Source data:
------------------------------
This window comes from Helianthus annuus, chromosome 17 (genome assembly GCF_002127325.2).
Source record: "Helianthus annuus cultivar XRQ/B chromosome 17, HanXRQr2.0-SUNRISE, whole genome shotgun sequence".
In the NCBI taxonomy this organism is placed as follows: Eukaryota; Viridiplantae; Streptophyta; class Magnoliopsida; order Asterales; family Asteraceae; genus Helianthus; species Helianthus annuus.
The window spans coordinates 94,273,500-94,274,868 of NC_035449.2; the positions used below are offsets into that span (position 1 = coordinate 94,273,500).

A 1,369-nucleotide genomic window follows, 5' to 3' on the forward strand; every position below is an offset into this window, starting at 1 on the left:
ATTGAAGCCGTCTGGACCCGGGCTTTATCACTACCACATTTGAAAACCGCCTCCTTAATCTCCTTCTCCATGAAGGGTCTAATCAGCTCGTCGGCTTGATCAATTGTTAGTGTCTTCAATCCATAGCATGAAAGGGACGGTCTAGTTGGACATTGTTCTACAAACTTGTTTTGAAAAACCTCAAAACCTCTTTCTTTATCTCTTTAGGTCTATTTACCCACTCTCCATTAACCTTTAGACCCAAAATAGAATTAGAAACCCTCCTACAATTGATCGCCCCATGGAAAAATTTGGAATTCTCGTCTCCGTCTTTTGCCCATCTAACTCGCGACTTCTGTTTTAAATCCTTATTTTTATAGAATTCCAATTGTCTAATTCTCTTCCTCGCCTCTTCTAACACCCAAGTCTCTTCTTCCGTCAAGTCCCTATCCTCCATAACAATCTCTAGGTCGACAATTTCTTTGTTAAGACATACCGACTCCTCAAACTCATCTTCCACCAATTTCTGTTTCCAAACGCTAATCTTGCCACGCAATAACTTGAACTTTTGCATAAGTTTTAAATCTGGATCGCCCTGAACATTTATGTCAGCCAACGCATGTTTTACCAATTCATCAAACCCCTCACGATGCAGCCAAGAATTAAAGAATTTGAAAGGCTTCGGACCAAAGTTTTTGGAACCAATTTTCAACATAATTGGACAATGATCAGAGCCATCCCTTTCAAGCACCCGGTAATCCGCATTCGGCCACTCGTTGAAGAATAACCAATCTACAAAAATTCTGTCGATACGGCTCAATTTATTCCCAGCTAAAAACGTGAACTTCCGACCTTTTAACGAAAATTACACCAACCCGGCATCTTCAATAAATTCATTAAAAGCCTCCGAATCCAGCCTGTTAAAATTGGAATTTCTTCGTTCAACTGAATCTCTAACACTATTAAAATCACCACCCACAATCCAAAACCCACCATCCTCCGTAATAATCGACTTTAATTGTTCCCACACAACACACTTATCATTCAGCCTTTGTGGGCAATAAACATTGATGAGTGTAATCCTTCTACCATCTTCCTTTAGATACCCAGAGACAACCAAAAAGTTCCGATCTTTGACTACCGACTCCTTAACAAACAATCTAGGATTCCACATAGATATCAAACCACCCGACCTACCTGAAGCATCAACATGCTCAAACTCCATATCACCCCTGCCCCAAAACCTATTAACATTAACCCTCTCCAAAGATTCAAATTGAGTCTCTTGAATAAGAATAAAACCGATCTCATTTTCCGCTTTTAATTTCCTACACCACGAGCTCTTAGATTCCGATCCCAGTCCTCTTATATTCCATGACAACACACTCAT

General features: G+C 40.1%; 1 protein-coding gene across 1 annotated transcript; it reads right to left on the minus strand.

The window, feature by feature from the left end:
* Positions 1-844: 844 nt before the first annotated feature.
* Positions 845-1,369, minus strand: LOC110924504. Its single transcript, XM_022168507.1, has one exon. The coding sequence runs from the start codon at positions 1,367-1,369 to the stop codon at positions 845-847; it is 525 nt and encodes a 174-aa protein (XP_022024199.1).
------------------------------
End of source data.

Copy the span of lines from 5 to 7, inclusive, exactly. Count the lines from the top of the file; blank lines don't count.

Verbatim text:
A 1,369-nucleotide genomic window follows, 5' to 3' on the forward strand; every position below is an offset into this window, starting at 1 on the left:
ATTGAAGCCGTCTGGACCCGGGCTTTATCACTACCACATTTGAAAACCGCCTCCTTAATCTCCTTCTCCATGAAGGGTCTAATCAGCTCGTCGGCTTGATCAATTGTTAGTGTCTTCAATCCATAGCATGAAAGGGACGGTCTAGTTGGACATTGTTCTACAAACTTGTTTTGAAAAACCTCAAAACCTCTTTCTTTATCTCTTTAGGTCTATTTACCCACTCTCCATTAACCTTTAGACCCAAAATAGAATTAGAAACCCTCCTACAATTGATCGCCCCATGGAAAAATTTGGAATTCTCGTCTCCGTCTTTTGCCCATCTAACTCGCGACTTCTGTTTTAAATCCTTATTTTTATAGAATTCCAATTGTCTAATTCTCTTCCTCGCCTCTTCTAACACCCAAGTCTCTTCTTCCGTCAAGTCCCTATCCTCCATAACAATCTCTAGGTCGACAATTTCTTTGTTAAGACATACCGACTCCTCAAACTCATCTTCCACCAATTTCTGTTTCCAAACGCTAATCTTGCCACGCAATAACTTGAACTTTTGCATAAGTTTTAAATCTGGATCGCCCTGAACATTTATGTCAGCCAACGCATGTTTTACCAATTCATCAAACCCCTCACGATGCAGCCAAGAATTAAAGAATTTGAAAGGCTTCGGACCAAAGTTTTTGGAACCAATTTTCAACATAATTGGACAATGATCAGAGCCATCCCTTTCAAGCACCCGGTAATCCGCATTCGGCCACTCGTTGAAGAATAACCAATCTACAAAAATTCTGTCGATACGGCTCAATTTATTCCCAGCTAAAAACGTGAACTTCCGACCTTTTAACGAAAATTACACCAACCCGGCATCTTCAATAAATTCATTAAAAGCCTCCGAATCCAGCCTGTTAAAATTGGAATTTCTTCGTTCAACTGAATCTCTAACACTATTAAAATCACCACCCACAATCCAAAACCCACCATCCTCCGTAATAATCGACTTTAATTGTTCCCACACAACACACTTATCATTCAGCCTTTGTGGGCAATAAACATTGATGAGTGTAATCCTTCTACCATCTTCCTTTAGATACCCAGAGACAACCAAAAAGTTCCGATCTTTGACTACCGACTCCTTAACAAACAATCTAGGATTCCACATAGATATCAAACCACCCGACCTACCTGAAGCATCAACATGCTCAAACTCCATATCACCCCTGCCCCAAAACCTATTAACATTAACCCTCTCCAAAGATTCAAATTGAGTCTCTTGAATAAGAATAAAACCGATCTCATTTTCCGCTTTTAATTTCCTACACCACGAGCTCTTAGATTCCGATCCCAGTCCTCTTATATTCCATGACAACACACTCAT

General features: G+C 40.1%; 1 protein-coding gene across 1 annotated transcript; it reads right to left on the minus strand.